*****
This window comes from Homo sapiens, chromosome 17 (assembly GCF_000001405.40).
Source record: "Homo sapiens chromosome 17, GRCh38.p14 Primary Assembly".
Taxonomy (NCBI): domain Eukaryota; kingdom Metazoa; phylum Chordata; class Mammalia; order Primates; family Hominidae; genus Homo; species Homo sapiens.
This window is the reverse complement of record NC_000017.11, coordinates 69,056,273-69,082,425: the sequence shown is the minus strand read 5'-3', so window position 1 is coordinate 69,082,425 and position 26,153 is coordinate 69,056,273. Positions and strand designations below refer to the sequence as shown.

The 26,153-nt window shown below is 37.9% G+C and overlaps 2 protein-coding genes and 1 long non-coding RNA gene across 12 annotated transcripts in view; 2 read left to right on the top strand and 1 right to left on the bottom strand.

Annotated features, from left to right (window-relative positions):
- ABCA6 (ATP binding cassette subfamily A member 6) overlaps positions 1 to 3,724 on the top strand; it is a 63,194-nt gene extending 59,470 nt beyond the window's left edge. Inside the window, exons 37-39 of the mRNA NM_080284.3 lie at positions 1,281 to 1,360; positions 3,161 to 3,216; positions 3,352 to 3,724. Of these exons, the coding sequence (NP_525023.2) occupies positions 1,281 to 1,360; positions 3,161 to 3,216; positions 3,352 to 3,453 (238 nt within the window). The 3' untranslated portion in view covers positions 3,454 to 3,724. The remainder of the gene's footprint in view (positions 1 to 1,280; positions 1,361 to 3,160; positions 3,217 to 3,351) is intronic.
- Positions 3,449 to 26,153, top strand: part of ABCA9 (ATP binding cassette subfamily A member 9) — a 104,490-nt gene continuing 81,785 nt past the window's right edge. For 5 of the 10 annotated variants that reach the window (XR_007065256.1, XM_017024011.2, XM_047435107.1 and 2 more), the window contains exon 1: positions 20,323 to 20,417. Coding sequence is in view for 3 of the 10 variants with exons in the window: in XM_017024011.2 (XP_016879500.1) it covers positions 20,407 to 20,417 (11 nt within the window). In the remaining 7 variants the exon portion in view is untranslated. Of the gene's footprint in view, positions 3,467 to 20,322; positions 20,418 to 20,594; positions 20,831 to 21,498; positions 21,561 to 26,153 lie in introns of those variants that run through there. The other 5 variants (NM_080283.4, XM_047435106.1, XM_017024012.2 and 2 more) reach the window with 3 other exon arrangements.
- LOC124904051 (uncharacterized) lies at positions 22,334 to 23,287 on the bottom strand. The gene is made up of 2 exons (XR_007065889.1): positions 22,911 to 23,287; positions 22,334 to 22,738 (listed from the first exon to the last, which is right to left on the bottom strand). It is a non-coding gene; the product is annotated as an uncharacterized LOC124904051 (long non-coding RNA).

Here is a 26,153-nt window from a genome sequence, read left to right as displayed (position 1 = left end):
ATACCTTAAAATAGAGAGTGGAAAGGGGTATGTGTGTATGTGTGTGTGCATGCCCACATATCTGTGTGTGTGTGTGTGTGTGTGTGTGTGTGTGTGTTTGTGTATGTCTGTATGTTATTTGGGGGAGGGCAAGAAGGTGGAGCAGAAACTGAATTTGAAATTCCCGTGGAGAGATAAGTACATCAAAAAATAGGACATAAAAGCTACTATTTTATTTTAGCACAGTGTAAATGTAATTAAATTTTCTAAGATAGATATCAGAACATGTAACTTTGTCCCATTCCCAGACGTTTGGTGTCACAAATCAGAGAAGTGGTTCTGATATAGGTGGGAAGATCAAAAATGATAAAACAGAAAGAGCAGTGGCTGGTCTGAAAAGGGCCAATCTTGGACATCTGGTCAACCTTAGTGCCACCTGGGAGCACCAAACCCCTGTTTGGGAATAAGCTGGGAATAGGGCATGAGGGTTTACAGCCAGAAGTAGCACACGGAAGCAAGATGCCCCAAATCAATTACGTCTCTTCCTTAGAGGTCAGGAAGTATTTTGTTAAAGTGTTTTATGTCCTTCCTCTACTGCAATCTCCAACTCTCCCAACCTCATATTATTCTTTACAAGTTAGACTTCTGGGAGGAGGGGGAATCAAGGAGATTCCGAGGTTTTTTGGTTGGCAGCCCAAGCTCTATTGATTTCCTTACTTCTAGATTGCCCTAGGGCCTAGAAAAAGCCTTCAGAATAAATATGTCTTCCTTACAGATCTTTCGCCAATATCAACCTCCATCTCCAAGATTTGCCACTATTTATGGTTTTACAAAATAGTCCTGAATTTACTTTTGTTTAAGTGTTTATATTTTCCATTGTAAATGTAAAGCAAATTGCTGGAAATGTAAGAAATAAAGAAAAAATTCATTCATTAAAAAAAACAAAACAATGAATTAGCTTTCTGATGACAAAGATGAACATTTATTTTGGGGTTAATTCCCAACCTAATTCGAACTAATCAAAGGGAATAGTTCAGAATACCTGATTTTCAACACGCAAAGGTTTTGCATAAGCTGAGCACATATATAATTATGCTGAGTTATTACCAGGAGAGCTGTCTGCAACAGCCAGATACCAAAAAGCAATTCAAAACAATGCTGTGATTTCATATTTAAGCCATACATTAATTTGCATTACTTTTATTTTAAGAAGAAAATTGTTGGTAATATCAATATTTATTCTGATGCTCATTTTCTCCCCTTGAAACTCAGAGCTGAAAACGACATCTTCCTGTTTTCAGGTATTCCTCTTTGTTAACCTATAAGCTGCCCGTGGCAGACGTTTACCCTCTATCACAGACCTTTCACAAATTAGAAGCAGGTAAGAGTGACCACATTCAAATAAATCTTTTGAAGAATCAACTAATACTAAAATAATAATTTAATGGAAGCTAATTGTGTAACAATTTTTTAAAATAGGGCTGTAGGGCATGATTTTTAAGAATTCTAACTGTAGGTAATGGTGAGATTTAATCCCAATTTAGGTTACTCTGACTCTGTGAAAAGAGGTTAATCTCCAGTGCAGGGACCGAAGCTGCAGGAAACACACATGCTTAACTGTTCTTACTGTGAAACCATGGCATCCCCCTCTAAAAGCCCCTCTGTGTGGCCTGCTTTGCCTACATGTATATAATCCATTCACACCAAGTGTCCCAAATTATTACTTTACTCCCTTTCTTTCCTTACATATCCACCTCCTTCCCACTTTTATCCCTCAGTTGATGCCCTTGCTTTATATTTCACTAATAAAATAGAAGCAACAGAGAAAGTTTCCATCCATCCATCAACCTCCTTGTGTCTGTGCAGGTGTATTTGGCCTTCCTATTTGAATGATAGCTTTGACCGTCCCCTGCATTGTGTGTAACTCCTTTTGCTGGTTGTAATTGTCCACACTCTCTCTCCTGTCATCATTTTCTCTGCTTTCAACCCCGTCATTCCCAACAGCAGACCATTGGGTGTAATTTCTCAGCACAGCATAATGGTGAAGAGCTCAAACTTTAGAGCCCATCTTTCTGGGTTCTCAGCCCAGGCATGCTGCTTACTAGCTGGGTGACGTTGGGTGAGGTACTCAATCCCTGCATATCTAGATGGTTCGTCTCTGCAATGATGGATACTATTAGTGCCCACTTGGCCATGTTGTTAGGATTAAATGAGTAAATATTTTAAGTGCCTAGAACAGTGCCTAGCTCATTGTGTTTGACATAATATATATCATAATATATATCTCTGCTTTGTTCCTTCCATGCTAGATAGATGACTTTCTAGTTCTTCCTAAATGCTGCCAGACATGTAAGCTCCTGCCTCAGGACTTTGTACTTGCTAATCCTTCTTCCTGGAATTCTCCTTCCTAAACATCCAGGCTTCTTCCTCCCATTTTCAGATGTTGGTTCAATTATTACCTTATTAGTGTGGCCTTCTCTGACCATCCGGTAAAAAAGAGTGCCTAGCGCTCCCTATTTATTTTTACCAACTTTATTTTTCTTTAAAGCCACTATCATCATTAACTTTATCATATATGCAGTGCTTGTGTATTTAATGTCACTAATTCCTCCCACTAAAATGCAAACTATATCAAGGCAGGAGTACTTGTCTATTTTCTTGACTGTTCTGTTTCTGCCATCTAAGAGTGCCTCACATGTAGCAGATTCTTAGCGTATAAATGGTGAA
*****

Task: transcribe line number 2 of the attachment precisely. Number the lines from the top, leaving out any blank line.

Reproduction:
Source record: "Homo sapiens chromosome 17, GRCh38.p14 Primary Assembly".